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Alzheimer’s aftermath

How long can an Alzheimer’s patient survive? A review of expert sources tells us that a person with Alzheimer’s disease can survive from three to 20 years after the first symptoms begin, with the average length being about eight years.

Individuals with Alzheimer’s progress at a different rates, and not every victim experiences every symptom or every stage. In addition, some people will plateau at a stage for a long time, while others might speed right through to the next level.

Alzheimer’s itself does not cause death, but it can be a contributing factor. The disease typically progresses to the point where the body’s organs begin to shut down. This, in turn, can cause myriad other problems. For example, some patients become bedridden. This can lead to bedsores or other potentiall deadly infections, or an illness such as pneumonia, which a patient might not be able to fight off.

An excellent resource for families and caregivers can be purchased online or in bookstores. It is “The 36-hour Day: A Family Guide to Caring for Persons with Alzheimer’s Disease, Related Dementing Illnesses, and Memory Loss in Later Life,” by Nancy L. Mace and Peter V. Rabins.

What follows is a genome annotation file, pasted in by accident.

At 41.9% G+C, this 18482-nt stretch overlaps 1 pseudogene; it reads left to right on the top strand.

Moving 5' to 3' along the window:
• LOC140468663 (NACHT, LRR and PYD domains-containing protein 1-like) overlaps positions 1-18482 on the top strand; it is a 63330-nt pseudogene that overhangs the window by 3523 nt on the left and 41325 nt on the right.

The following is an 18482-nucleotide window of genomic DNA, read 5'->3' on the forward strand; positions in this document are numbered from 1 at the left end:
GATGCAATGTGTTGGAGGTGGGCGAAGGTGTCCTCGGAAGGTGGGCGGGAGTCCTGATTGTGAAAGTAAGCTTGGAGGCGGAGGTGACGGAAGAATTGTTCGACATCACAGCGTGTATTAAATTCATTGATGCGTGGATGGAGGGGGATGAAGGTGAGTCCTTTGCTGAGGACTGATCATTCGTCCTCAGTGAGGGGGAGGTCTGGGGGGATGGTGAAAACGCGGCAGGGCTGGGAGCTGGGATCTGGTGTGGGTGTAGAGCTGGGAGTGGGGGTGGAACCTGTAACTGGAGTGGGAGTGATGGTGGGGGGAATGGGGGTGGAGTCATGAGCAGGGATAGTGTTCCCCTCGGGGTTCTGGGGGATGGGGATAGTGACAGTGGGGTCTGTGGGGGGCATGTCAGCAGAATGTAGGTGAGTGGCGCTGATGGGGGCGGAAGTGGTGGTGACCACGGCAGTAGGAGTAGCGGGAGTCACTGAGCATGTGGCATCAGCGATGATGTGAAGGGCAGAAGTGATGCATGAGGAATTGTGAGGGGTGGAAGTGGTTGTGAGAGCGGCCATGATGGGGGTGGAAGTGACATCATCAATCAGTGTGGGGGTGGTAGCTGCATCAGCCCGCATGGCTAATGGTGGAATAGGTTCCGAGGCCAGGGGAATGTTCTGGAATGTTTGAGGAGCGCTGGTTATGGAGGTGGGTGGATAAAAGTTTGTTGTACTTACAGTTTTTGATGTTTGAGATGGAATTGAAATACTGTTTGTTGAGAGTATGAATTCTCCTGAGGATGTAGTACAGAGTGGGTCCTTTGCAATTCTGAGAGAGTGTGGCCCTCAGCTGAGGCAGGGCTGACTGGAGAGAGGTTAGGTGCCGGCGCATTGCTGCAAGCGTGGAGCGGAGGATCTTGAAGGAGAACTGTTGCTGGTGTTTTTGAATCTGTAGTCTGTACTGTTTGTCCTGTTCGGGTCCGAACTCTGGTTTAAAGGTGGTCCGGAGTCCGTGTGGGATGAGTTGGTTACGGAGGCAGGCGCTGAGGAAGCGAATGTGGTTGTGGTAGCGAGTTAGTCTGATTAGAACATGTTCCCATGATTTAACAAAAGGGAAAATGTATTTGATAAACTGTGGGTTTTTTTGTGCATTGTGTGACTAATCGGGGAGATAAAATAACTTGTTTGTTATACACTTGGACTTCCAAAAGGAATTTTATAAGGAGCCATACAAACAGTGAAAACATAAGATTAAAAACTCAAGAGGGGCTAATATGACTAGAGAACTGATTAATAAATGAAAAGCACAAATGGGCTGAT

Feel free to e-mail me with questions at abferraro@abferrarolaw.com. For more about my practice, visit www.ABFerraroLaw.com.

About Anthony B. Ferraro

Anthony B. Ferraro is the founder and managing member at the Law Offices of Anthony B. Ferraro. He received his Bachelor of Science degree in accountancy from DePaul University and his Master of Science in taxation. After receiving his CPA designation in 1978, he enrolled in law school, earning his Juris Doctor in 1983 from De Paul University. An elder law practitioner, his practice areas include Medicaid planning and applications, guardianship, probate & trust administration, long-term care planning, nursing home contracts and admission, senior estate planning, special needs planning, estate planning, and estate taxation.